Tuesday, October 2, 2012

On "Piano Lessons" by Kimberly Bunker (3759 words) ***

For me, Bunker's story gets its effectiveness from the narration. The focus here is a little girl, a younger sister, which gives the author the opportunity to play the first-person narrator's innocence and earnestness against what is essentially a rather mundane situation and make it all interesting again. Going into the piano lesson, we get a rundown on the girl's fancy shoes and her desire to be a piano teacher. She has high hopes and dreams and a good deal of confidence about herself--or does she? The mild dislike for her older sister turns out to be a kind of envy, and her bravado seemingly an attempt to hide her lack of confidence and skill. And in that sense, the little girl at the heart of this story isn't much different from any of us, at any age. Read the story here at Storychord.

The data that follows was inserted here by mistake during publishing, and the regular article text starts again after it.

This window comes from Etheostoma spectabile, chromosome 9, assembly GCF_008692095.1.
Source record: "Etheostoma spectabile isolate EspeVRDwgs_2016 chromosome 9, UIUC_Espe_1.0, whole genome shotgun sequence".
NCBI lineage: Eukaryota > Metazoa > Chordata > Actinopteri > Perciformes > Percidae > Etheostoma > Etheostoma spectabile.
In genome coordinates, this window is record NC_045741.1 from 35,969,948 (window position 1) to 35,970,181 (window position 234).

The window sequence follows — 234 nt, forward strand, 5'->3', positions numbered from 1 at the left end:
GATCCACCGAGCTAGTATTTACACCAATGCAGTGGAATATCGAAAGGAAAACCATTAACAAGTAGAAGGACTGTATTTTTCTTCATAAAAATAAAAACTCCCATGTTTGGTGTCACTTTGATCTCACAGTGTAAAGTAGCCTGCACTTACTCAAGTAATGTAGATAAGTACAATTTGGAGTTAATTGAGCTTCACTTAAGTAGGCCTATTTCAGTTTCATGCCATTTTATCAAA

Irene Wallace said...

This sounds like a good story that I will have to read. Nice blog that you have here. Keep up the good work!

Short Story Reader said...

Thanks for checking out the blog.